In the lockdown spring of 2020, many people were walking further than they usually did, discovering places they didn’t know before. Here in Newport and Wormit one of the places discovered by many for the first time were the ruined cottages in the woods behind Causewayhead Farm. These were the old farm cottages for Causewayhead.
Where to find them
Head up over the dual carriageway from Station Brae, through the gate and on up the track. At the top the track turns sharp right and takes you along to the buildings of Causewayhead Farm. Continue on the track round the farm buildings, then branch up to the left which will take you up into the woods. Take the track which heads to the right and a short way along you will see the cottages on your left. (Continuing on this track brings you out in the field above Washer Willy’s – see end.)
What can be seen?
The cottages are now in a complete state of disrepair and are therefore quite unstable and dangerous. Please don’t enter them as accidents could easily occur. They have most unusual and really quite elegant arched windows, very surprising in lowly farm cottages, and the fireplaces would be the only source of heating and means of cooking. They are easily viewed from the path, and perhaps the best time is February when you’ll see the carpet of snowdrops.
Who lived here?
It is thought that the cottages were built in the 1840s by the Causewayhead Farm tenant to house his staff. According to the 1881 census there were four dwellings here, two of two rooms and two of one room. There were three families and one of the single roomed houses would be the ‘bothy’ for single farm labourers. Altogether a total of 12 people lived here. By 1901 however, even more shocking, four families totalling 26 people were living here in what was then described as four two-roomed houses. In one of these houses ten people lived, a couple and their 8 children, aged from 14 down to a baby, and including 10-year-old twins. Interestingly every one of the children, apart from the twins of course, had a different place of birth. This reflects the terrible insecurity of farm-work at that time. Father, a milkman on the farm, would have no job security whatsoever, and would be taken on by a farmer for just a season at a time as the need arose. Small wonder that many would leave the land for a more secure future in the industrial towns.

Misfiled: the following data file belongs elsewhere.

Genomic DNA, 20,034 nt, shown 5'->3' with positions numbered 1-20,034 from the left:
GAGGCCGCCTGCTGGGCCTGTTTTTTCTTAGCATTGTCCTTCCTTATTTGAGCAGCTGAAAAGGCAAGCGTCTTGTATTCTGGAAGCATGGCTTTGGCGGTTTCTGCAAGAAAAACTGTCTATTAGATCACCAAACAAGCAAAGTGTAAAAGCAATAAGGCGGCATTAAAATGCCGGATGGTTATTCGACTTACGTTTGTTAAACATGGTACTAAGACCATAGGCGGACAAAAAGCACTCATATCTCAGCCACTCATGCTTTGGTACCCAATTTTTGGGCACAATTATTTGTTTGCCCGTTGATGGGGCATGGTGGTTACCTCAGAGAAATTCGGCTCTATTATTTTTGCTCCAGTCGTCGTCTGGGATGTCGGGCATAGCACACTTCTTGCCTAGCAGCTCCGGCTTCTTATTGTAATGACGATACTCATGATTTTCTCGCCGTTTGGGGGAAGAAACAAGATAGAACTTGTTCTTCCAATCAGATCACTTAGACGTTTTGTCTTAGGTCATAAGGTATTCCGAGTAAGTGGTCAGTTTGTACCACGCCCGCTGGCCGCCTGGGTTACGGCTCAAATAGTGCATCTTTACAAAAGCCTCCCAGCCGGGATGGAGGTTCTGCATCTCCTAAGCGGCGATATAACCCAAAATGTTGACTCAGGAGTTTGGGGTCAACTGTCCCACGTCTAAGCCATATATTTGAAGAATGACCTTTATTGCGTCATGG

By the 1930s conditions in the cottages were becoming rather difficult, and John Berry decided to have three new farm cottages built. These are the cream coloured cottages to the west of the farm house. The tenants in the old cottages were re-housed to the new, and with their three rooms, kitchens and bathrooms, their new homes must have seemed palatial. The old cottages were then closed.
Apparently however, the cottages were still occupied after World War II, in the 1940s and 1950s, by occupants who had no leases or formal agreements. With the severe housing shortage after World War II, they were no doubt willing to accept the conditions there. People still remember smoke from the chimneys and the occupants working in their gardens. From about 1960 the cottages were empty, and they gradually became ruinous. Today, it’s an utterly peaceful spot, and difficult to imagine the noise and activity of the place more than a century ago.
After leaving the Causewayhead cottages, you can continue on the track through the wood, turn left along the edge of the field, and make your way down to the road coming out at Chesterhill Lodge. A short way down the road to the left is Washer Willy’s on the right hand side.
Thanks to Catherine Johnston and Stewart McKiddie for photographs.